Running, speed mountaineering, and butt-scooting with purpose — this trail runner did it all to set the first women’s FKT on the iconic Colorado 14er.
Trail runner and podcast host Zoë Rom just completed a pretty impressive feat — climbing the class 4 14,000-foot Capitol Peak in west-central Colorado. And she did it for speed.
“I’ve been interested in Capitol [Peak] since I moved to the Roaring Fork Valley 2 years ago,” Rom told us. Before this FKT attempt, Rom had climbed Capitol Peak three times. But while “peak bagging” in Colorado is a popular pastime, Capitol isn’t like other 14ers.
At least nine climbers have died on this peak’s technical terrain since 2000, with five deaths alone in 2017. Capitol is home to the Knife Edge, a narrow ridge with steep, sheer drops on either side that requires a slow pace and careful concentration. It’s not for the faint of heart.
“I had spent a lot of this year training for the Leadville 100, and when that was canceled, I started spending a lot of weekends camping out and running 14ers,” Rom said. “I definitely approached Capitol from a speed-mountaineering perspective — because class 4 terrain isn’t, at least in my book, runnable.”
While we’d agree the Knife Edge is definitely not “runnable” terrain, lots of the approach and the lower sections of the mountain are. Of course, there’s also 5,000 feet in elevation gain. So Rom set her sights on going for speed.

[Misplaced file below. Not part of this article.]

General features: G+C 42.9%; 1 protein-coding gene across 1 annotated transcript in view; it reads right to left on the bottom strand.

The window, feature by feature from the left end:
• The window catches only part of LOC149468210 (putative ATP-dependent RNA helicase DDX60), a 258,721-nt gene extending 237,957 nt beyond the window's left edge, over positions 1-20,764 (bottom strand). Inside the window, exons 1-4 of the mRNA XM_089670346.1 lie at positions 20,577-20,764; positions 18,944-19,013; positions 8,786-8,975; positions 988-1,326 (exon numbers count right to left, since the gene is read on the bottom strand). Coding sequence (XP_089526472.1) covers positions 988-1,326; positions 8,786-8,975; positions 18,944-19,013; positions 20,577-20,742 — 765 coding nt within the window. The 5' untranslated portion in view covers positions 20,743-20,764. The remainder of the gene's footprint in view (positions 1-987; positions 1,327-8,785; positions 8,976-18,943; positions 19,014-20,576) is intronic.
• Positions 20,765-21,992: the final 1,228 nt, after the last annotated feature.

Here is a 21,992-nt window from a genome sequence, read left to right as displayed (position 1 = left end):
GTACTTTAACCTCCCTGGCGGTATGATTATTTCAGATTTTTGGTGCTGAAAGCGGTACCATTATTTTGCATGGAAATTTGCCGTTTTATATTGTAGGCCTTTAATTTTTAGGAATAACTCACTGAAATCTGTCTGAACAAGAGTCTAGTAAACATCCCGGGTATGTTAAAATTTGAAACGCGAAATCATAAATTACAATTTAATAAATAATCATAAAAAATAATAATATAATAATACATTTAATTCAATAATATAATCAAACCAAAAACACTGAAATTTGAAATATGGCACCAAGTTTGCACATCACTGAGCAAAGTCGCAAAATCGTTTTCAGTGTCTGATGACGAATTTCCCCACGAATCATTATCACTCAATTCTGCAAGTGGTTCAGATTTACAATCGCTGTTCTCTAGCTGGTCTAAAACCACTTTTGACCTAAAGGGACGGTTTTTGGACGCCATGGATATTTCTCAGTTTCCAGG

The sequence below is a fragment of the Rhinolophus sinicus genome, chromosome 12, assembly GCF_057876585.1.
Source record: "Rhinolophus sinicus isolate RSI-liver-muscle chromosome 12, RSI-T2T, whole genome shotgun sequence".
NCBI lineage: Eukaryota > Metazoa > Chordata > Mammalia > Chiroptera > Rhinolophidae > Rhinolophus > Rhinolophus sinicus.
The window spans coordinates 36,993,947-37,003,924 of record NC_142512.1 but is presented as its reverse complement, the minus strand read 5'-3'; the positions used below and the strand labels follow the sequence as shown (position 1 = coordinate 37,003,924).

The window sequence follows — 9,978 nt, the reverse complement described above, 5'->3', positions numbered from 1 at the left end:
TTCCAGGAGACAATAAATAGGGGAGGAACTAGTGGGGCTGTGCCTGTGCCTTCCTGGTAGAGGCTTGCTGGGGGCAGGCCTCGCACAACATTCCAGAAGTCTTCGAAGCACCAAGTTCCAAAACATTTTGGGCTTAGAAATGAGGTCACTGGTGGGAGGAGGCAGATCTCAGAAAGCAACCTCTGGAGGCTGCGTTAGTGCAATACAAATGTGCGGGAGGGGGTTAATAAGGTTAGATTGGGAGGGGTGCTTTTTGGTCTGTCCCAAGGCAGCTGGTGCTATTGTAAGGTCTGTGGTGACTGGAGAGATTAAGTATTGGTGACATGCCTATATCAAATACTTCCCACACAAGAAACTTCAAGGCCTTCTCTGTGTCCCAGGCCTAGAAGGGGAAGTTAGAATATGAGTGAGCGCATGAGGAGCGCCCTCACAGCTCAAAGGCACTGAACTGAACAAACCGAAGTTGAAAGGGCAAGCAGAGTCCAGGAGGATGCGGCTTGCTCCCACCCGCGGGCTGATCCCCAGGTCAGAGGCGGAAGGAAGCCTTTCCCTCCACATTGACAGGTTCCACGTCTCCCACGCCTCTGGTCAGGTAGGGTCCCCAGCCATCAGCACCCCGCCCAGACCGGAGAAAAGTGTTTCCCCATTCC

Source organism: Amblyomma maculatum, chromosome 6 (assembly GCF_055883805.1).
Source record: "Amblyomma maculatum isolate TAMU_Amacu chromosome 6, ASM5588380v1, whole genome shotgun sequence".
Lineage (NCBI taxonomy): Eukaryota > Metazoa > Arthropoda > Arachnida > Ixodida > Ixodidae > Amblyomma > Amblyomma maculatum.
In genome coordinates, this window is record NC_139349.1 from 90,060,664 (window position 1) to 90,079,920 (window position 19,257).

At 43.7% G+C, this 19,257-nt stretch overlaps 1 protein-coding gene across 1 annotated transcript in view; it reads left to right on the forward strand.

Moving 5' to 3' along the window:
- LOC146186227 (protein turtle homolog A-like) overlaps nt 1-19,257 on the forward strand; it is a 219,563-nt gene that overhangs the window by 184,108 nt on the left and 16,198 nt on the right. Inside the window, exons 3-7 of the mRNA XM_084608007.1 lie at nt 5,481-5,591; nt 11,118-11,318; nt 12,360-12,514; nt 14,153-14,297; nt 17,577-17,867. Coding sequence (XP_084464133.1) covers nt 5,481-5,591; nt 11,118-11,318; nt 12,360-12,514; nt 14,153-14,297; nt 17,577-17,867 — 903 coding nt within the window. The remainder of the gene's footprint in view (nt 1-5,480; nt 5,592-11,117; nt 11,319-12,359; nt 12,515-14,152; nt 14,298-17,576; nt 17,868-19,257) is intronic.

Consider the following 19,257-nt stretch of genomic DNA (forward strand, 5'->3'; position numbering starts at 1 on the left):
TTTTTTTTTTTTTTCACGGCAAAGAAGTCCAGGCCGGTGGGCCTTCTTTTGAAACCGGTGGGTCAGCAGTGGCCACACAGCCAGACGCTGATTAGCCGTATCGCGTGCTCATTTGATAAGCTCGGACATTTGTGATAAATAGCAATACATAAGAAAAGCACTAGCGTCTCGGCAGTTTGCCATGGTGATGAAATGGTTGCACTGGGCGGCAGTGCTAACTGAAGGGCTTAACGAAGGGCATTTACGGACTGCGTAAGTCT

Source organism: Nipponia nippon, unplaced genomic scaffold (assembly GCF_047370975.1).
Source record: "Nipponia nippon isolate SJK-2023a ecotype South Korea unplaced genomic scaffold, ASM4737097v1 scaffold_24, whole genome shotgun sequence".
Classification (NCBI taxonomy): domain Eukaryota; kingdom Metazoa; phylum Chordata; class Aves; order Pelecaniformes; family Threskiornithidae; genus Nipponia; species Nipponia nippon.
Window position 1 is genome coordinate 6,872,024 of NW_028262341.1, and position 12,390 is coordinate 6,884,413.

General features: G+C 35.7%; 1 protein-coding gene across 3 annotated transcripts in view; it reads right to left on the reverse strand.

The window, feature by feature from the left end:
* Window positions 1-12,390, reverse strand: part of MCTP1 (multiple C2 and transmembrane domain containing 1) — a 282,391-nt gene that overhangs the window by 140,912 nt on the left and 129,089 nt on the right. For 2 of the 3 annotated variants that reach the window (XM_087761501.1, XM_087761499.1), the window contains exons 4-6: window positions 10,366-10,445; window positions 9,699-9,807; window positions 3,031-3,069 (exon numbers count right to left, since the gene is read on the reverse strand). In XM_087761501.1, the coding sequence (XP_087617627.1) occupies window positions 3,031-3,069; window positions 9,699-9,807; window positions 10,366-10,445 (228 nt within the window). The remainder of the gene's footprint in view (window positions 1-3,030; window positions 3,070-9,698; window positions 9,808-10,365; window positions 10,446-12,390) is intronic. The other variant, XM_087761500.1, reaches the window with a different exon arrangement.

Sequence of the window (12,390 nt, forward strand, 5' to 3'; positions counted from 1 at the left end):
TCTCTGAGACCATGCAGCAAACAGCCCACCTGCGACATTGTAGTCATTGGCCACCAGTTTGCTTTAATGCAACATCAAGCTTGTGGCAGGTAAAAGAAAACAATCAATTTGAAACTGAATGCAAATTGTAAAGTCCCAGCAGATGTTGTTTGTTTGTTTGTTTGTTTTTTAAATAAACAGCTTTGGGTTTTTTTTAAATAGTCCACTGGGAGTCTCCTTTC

Capitol Peak FKT
“The approach to the ridge is actually super runnable, so the dynamic of this route is actually super interesting. It’s a 10K, followed by a couple hours of technical ridge climbing, followed by another fast, downhill 10K,” Rom said. “I love the challenge of [the] route.”
Besides enjoying a challenge, Rom had other inspiration for testing her limits on Capitol. “I’ve been really inspired by a lot of women’s FKTs this summer, and being able to throw down a fast time on Capitol is a dream come true,” she told us. Her other goal for the attempt was to move through the terrain as “elegantly as possible.”
On terrain like this, that means lots of fast scrambling and “power-scooting.”